In order to meet increased demand for meet wines with a more complex taste and aroma the research of starter cultures has focused on non-Saccharomyces species as well [10]. Nevertheless, in spite of the availability of several molecular tools, genetically engineered yeast strains are not yet in use in the commercial wine industry. Especially more data requested on their interactions when applied via co- and sequential inoculation, as we have little knowledge of how the different species and their mixture affect the process of fermentation, its dynamics. Therefore, we consider it is necessary to thoroughly analyze the dynamics of fermentation, because knowing this will allow the process to be controlled and thus also facilitate the planned scheduling of grape processing and winemaking. If we know the analytical parameters of our raw material and we know the fermentation ability of the starter culture we want to apply well, we can predict the duration of fermentation as accurately as possible. Furthermore, we can both the optimal time and the mode of intervention to produce the wine with the desired qualitative indicators.

The production of wine from grapes is unique in many respects, and it is one of the world’s oldest biotechnological processes. This process is traditionally not conducted under sterile conditions, and the resident winery microbiota contributes to wine quality and style characteristics of local wines. This resident microbiota which seems to be stable as was shown for Tokaj region and in cellar reconstructs for centuries [11] impacts wine quality and regionality. Although, any modified organism has the potential to become an enduring resident of the winery flora, further in-depth studies are needed to find out exactly how much of the desired properties are ingested during fermentation.

The correlations revealed in our comparative study of the coefficients of the equations describing the dynamics of alcohol production may shed light on the role of differences in the traits of strains. The role of these strain dependent differences is seemingly significant after inoculation, but decreases as vinification progresses, so it is important to determine what biochemical processes these three mathematically distinct groups of factors describe. The functions of several yeast genes have already been elucidated [12]. With these results, we can equip the yeasts with advantageous and valuable properties for industrial use.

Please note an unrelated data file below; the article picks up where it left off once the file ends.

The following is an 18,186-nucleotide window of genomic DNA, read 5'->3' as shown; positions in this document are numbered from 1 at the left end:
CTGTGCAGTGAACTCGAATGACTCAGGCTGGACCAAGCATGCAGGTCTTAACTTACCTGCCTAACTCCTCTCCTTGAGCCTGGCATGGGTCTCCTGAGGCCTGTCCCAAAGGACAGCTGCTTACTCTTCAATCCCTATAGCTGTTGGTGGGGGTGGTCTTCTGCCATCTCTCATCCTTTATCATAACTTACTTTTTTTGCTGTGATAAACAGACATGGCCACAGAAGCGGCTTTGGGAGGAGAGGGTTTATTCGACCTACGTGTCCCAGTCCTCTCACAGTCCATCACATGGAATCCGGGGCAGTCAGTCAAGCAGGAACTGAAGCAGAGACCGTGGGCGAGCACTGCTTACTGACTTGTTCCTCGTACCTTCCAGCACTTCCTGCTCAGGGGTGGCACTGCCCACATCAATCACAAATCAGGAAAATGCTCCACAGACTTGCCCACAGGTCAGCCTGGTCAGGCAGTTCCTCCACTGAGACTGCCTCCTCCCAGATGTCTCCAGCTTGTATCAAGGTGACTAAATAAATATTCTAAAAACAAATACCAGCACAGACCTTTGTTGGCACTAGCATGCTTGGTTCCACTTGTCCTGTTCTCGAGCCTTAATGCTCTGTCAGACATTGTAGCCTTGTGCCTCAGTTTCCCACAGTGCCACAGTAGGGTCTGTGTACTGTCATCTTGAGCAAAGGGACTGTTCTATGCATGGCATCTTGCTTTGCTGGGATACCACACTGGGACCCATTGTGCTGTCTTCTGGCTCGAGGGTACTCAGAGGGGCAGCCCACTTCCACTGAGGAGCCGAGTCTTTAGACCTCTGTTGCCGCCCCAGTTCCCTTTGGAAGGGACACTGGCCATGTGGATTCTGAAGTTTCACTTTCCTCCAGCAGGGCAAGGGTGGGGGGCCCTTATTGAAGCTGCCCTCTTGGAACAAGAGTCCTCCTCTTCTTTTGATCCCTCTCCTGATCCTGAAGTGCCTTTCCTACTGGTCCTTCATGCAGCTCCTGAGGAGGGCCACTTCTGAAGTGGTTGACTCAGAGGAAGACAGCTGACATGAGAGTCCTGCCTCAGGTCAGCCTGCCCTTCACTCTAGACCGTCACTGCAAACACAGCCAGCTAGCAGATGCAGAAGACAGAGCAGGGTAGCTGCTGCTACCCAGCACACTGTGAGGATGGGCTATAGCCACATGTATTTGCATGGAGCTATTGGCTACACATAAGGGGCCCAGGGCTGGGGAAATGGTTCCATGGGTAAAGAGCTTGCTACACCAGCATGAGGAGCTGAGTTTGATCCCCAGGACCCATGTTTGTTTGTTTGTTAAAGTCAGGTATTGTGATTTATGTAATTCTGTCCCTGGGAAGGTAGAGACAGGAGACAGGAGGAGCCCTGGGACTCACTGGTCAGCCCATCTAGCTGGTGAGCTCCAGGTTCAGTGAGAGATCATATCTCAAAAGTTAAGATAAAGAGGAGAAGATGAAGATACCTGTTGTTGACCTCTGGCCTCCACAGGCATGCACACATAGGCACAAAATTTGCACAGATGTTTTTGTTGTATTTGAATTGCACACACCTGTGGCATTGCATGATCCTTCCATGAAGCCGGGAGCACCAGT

The molecular diagnostics opened new possibilities to analyze the autochthonous yeast consortia fermeting the grape juice, and newer fast and inexpensive test methods will hopefully allow their widespread use among little growers in the near future. Thus, the rapidly evolving methods of “synthetic biology” will also be widely applicable.

Further experiments are needed to develop a mathematical model that better describes the vinification process [13] [14] in parallel with the development of continuous monitoring tools, which allows to predict the dynamics of fermentation more and more accurately, calculated with the effect of more sophisticated winemaking methods, including the different inoculation methods, the interaction of different yeast species and their mixtures, the supply of nutrients, and the regulation of fermentation cycles at different temperatures affecting the whole fermentation, including the time of its duration.

4. Conclusions

The strain dependent traits taking part in regulation of the dynamics of ethanol production acted in vineries in similar manner than in microscale experiments carried out in laboratory, thus in this respect the vintage effect was of minor importance.

The vintage effect affected the dynamics of ethanol production quantitatively, and influenced the process up to the end of rapid evolution of ethanol production.

The vintage effect was more prominent in the cases of fermentation initiated with autochthon zymoflora, while the process was more uniform in artificially inoculated fermentors.

The inoculation improved the process; all inoculated fermentors produced more alcohol than the spontaneous fermentations (11.7 vs 11.8 - 12.2 v/v %).

By means of mathematical model applied the dynamics of ethanol production proceeded in similar manner in all fermentors either initiated with autochthon zymoflora of local cellars or inoculated artificially.

This study provides the step towards the exploitation of the hidden oenological factors regulating the strain dependent changes in dynamics of ethanol production during vinification process.

Acknowledgements

The authors thank Anita Kovacs-Bordan for expert technical assistance. This research was financed from the grant VP-4-10.2.2.-15 project in the frameworks of the Széchenyi 2020 program.

Conflict of Interest Statement

The authors declare that the research was conducted in the absence of any commercial or financial relationships that could be construed as a potential conflict of interest.

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Cite this paper: Kállai, Z. , Oros, G. (2021) Vintage Effect on the Strain Dependent Dynamics of Ethanol Production in Vineries of Tokaj. Advances in Bioscience and Biotechnology, 12, 31-44. doi: 10.4236/abb.2021.121003.
References

[1]   Kállai, Z., Antunovics, Z. and Oros, G. (2020) Comparative Evaluation of the Dynamics of Alcohol Production of Wine Yeast Strains Isolated in Tokaj Region. Global Journal of Science Frontier Research D: Agriculture & Veterinary, 20, 1-22.
https://doi.org/10.34257/GJSFRDVOL20IS6PG1

[2]   Kállai, Z., Pfliegler, W.P., Mitercsák, J., Szendei, G. and Sipiczki, M. (2019) Preservation of Diversity and Oenological Properties of Wine Yeasts during Long-Term Laboratory Maintenance: A Study of Strains of a Century-Old Tokaj Wine Yeast Collection. Lebensmittel-Wissenschaft & Technologie, 101, 789-798.
https://doi.org/10.1016/j.lwt.2018.12.002